Bryan Smith is a filmmaker who truly goes the distance to make his films.
He’s followed wingsuit flyers, mountain climbers, white-water kayakers and other explorers and extreme adventurers into the wild places and come back with amazing images and great stories.
His company Reel Water Productions has been around the world chasing these dragons. And now he’s headed to Ottawa to talk about it all at the National Arts Centre on Nov. 19. His talk is part of a National Geographic speaker series.
Smith comes by his career out of his own passion for white water kayaking.
“I got into this through adventure first,” he said from his home in Squamish, B.C. “I was always a skier and loved doing thing out-of-doors, but white-water kayaking was my passion in my 20s.
“That’s when I first picked up a camera as well. I was paddling rivers and was kind of overwhelmed. I wanted to share those experiences with other people because I realized I was seeing deep down into river canyons that no one else could see. I felt I needed to start capturing this stuff.”
So he got himself a cheap camcorder from Walmart and started figuring out how to make films. This was before GoPro cameras. In those days, and still today, he carried the camera in a dry bag inside the kayak and would film at places on a river where he could get out and shoot.
“I look at the type of filmmaking that we do today and there are two key areas. You need to be technically savvy and to be able to operate cameras and have a good eye. Second, you need to actually be able to be physically present in those environments.”
Early on Smith was blogging and posting short little videos online.
“I realized it was something I really enjoyed doing even though I sucked at first. Everyone thinks you can just pick up a camera and just film. There’s obviously a lot more to it.”
A couple of people he respected did say that he had a good eye. They urged him to stick with it, and he did. But he soon realized that if he wanted to be a filmmaker, he needed a niche.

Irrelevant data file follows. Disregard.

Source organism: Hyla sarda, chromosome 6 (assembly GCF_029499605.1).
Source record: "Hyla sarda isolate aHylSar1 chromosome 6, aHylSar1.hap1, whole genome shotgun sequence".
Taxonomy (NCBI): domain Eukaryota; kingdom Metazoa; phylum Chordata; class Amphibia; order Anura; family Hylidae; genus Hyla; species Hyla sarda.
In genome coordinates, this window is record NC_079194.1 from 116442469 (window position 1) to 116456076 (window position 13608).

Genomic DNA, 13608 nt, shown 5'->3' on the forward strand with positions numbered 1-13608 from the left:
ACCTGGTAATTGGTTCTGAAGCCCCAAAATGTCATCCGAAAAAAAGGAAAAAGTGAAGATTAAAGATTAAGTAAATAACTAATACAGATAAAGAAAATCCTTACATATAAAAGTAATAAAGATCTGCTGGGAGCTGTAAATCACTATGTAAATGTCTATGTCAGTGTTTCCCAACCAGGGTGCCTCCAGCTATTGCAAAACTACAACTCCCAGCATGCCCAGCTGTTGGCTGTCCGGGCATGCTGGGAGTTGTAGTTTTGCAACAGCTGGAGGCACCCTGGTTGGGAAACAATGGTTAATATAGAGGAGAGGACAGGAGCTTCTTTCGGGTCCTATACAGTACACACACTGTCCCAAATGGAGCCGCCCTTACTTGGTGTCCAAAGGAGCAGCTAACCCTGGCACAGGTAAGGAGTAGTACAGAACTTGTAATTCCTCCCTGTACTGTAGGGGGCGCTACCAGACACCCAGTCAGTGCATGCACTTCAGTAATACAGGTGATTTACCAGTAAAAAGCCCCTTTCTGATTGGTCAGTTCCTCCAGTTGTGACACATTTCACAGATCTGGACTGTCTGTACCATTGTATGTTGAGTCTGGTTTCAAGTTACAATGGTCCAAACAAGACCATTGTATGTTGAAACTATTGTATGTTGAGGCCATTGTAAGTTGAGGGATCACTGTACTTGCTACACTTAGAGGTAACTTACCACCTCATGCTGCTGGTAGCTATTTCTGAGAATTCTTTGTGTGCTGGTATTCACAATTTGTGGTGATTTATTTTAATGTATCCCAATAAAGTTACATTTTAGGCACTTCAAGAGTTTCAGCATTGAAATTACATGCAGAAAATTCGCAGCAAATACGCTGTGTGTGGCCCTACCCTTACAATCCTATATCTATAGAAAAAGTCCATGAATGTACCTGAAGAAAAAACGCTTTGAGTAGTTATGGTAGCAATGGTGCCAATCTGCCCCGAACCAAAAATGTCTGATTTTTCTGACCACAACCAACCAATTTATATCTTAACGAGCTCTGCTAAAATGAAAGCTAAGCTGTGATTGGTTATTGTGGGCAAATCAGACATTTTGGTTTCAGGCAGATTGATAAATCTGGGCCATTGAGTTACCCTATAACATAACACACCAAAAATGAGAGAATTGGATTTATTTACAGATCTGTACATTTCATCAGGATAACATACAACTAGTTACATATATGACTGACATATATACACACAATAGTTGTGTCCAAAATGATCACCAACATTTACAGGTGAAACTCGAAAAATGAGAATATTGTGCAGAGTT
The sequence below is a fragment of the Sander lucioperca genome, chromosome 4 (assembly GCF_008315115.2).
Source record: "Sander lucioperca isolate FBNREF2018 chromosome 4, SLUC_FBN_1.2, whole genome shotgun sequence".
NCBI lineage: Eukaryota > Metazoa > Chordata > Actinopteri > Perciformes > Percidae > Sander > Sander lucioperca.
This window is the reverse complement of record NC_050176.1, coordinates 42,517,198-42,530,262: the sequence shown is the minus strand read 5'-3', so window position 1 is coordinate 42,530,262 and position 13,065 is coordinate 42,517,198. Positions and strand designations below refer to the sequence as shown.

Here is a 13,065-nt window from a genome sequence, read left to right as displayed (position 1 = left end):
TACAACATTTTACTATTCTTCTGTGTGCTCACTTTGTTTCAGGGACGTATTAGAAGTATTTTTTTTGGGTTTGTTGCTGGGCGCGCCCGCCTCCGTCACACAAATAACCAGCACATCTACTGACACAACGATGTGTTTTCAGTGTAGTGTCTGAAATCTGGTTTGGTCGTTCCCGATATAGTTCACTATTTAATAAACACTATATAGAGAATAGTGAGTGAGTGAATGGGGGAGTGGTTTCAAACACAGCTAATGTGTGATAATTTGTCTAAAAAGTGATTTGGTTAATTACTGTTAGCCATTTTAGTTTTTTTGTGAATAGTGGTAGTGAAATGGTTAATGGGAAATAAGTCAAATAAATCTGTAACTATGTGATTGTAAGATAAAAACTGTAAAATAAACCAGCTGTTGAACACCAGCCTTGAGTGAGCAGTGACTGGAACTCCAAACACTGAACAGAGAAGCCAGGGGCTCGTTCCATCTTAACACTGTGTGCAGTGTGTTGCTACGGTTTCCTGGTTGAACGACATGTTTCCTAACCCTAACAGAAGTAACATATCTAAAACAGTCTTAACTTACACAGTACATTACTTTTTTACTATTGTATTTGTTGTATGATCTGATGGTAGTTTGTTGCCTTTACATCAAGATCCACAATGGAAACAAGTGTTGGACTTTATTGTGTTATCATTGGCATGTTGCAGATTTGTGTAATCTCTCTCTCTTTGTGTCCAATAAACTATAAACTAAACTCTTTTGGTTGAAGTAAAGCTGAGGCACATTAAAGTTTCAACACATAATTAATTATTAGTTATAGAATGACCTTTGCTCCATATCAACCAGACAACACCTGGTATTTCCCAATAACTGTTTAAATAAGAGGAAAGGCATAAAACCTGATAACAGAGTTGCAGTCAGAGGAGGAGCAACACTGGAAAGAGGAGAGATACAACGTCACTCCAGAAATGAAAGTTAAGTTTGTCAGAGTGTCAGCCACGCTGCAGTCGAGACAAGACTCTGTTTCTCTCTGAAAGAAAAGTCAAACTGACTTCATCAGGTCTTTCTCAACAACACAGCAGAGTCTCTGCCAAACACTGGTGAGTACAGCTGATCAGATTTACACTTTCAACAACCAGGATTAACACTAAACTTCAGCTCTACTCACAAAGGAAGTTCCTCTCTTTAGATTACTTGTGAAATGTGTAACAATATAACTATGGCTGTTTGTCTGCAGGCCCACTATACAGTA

“There were a lot of people making white-water films at the time and they were better than I was. But I saw there was no one making films in the sea kayaking space.”
As a sponsored kayaker, Smith had relationships with companies.
“I approached them with an idea about making a sea kayaking film, something extreme. Everyone was interested. They said it was a huge market and no one was filming it.”
He made one film off the coast of Vancouver Island and Washington state called Pacific Horizons and sold DVDs — Remember them? That was followed by a similar film called Eastern Horizons filmed off the Atlantic coast of North America.
That got him launched and his career has grown, substantially, from there.
He says that when he surveys his career as a filmmaker two projects stand out.
The first is called The Kamchatka Project, about Russia’s pristine Kamchatka Penninsula. The film was his first major National Geographic project.
“I had been persistent with them for a couple of years and learning about what it would take to get a bigger project off the ground with them. I was also getting a lot of Nos.” But he realized the kind of pitch that would convince National Geographic would have to be big and unique and mysterious.
“Kamchatka was the type of story that could work for National Geographic. It’s one of the last truly wild places on earth. There is a great salmon and bear story. At same time, no one had ever taken white-water kayaks there.”
When Smith and his crew went to Kamchatka it was a more open time. Under the Soviets, the place was a no go zone. And today it is becoming more restricted again.